Adolfo Nicolás, S.J., superior general of the Jesuits, was right when he identified “the globalization of superficiality” as one of the great dangers facing the world today. The overwhelming tidal wave of information that bombards us can be insidious and anaesthetizing because it encourages us to simply skip along the surface of reality. The gods of data and information fill our brains but distract us from going deeper. Deepening requires that we constantly seek what is authentically human. It requires that we grow up and “put away childish things.” I believe in a God who speaks to us as adults at our most profound depths through beauty and truth.

This is the God of Coltrane’s “Love Supreme” and Radiohead’s “OK Computer,” Handel’s Messiah and Leonard Cohen’s “Hallelujah,” Walker Percy’s “The Moviegoer” and John Michael McDonagh’s “Calvary,” Chagall’s “White Crucifixion” and Archie Rand’s “The 613.” I believe in the God of Dorothy Day and Martin Luther King Jr., the God of St. Francis of Assisi and St. Ignatius Loyola and the God of my 3-year-old niece’s laughter.

So please don’t talk to me about your God who will inevitably be eclipsed by science and technology or your God that you learned as a child was obsessed with sexual morality to the exclusion of all else and existed only to judge and condemn.

I don’t believe in that God either.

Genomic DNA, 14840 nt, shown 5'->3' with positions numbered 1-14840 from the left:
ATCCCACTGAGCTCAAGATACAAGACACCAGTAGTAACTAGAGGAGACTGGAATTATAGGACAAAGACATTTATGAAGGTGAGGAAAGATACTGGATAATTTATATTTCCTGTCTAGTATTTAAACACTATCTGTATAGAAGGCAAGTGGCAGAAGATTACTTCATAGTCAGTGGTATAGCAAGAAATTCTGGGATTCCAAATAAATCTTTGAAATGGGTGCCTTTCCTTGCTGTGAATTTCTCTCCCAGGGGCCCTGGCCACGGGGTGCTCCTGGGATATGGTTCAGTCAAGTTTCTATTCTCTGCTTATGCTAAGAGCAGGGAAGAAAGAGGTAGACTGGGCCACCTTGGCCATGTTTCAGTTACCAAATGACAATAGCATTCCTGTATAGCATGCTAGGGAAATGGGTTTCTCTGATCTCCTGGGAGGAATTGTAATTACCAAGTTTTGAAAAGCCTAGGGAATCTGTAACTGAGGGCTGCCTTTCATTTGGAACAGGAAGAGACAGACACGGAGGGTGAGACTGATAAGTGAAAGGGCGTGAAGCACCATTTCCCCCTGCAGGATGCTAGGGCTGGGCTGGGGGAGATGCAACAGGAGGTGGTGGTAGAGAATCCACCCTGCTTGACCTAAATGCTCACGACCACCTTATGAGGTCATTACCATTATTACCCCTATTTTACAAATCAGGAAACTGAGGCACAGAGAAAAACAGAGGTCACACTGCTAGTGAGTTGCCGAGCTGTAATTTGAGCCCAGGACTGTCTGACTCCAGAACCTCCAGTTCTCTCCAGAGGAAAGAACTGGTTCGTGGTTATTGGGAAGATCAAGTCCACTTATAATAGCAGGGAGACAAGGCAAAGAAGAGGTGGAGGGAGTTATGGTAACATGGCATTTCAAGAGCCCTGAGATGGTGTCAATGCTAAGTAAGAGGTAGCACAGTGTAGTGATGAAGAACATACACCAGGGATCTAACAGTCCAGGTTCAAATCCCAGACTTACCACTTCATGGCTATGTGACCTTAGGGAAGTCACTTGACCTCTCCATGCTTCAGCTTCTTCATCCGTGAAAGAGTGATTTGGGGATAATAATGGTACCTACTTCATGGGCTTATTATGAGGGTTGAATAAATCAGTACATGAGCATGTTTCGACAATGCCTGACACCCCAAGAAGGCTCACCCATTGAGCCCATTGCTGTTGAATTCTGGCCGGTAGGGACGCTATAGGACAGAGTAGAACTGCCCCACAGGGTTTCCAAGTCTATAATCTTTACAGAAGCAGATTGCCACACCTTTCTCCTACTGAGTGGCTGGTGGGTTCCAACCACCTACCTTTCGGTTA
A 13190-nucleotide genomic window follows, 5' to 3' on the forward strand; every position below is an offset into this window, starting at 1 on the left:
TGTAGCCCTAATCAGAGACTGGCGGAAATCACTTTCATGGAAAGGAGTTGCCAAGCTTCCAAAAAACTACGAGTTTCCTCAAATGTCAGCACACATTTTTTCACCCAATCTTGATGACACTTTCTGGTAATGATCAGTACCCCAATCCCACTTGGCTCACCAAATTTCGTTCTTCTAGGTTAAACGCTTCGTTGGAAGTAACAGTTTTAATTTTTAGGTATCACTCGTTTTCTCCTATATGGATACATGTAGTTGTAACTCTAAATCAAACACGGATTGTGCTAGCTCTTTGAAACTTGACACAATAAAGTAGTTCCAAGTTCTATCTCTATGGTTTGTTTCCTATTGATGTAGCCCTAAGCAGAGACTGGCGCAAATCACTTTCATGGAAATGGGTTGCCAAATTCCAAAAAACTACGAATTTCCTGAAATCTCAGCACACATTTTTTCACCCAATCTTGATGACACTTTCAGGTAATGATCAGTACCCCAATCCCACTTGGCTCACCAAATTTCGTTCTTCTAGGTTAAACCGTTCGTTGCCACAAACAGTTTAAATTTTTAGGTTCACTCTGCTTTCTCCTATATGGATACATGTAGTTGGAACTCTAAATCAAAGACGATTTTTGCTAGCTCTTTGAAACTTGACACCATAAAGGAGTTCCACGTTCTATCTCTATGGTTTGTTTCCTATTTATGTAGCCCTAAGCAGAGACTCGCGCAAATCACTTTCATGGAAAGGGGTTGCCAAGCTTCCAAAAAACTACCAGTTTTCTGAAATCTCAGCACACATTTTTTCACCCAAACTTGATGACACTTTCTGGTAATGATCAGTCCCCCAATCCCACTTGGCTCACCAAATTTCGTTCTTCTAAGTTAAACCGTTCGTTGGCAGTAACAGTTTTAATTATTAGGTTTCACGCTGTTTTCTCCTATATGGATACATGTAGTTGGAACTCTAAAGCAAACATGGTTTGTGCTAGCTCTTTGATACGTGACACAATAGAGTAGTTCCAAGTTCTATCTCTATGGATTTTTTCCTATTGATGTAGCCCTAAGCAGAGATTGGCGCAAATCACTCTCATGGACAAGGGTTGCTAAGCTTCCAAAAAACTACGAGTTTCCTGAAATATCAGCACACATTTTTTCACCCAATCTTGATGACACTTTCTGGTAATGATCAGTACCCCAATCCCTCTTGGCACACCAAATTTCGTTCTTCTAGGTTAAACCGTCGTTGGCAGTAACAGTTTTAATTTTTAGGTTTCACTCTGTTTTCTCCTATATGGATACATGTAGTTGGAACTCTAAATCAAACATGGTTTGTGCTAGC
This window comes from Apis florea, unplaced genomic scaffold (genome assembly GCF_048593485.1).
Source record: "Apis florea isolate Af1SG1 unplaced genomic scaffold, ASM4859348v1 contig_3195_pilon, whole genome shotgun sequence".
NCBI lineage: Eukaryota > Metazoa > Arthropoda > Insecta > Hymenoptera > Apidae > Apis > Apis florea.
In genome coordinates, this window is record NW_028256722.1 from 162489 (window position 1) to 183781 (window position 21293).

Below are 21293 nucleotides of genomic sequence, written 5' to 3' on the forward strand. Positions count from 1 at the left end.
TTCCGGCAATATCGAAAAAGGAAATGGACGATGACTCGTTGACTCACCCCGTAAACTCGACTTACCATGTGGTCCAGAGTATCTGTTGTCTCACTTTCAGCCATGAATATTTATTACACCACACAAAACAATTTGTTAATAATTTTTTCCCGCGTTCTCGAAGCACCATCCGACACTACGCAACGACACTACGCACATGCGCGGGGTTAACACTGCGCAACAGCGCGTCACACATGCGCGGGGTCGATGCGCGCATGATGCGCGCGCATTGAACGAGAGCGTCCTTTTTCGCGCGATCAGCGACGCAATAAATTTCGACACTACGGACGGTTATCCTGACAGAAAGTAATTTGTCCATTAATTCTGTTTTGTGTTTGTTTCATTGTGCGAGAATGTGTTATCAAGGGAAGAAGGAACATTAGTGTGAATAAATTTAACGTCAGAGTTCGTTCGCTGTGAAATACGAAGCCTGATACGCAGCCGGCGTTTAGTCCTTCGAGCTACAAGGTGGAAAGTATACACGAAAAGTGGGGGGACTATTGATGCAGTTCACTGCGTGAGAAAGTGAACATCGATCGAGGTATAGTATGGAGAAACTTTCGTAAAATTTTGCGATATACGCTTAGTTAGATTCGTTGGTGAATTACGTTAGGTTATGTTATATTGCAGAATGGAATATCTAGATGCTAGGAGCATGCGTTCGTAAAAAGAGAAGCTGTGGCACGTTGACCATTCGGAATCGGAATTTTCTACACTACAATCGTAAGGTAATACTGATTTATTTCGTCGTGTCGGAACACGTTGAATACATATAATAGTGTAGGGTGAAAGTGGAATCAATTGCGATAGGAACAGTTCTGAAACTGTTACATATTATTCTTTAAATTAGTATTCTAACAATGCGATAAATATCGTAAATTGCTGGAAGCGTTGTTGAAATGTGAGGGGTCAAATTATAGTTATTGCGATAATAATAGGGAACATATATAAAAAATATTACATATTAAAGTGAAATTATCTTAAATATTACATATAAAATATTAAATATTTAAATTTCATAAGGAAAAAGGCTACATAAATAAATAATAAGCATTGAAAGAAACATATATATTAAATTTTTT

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Christine T.C.
7 years 4 months ago
A God who asks the big questions is what everyone is looking for. You can see it in our movies, art, music, and everywhere! Great article!
Bill McGarvey
7 years 4 months ago

Thanks Christine. BMcG

Leo Cleary
7 years 4 months ago
What a refreshing piece. It reminds me of Teilhard and others who have seen God in ways that help us appreciate God's expansiveness. Not a God solely just attending to our sins and faults. I see Pope Francis acting in a similar way as Bill and Teilhard. He does not denying the losses and problems in life yet does not want us to be defended by these.
Lisa Weber
6 years 4 months ago
Thank you for a good article. I think the Catholic Church is a difficult place for a woman to develop a mature faith because women are treated like children in the church. We are not allowed to speak at Mass and we have little say in the decision-making in the church. We do not have role models of women publicly talking about what mature faith means. Endless servitude is not inspiring and people leave without learning that there is more to faith.
Miguel Panão
6 years 4 months ago
This is a wonderful and thoughtful post. I share a similar experience. And if you allow me the sharing. I'm a professor at the university in engineering and a writer. And what do I write about? Science and Faith! This is by for one of my favourite topics and an essential part of my spiritual journey. This is why last Summer I published a short book with a personal experience lived with a friend of mine about it. If you're interested, here is the link: http://amzn.to/2hHGsSP it's about a catholic converted to atheism and my answers to his 12 questions of faith.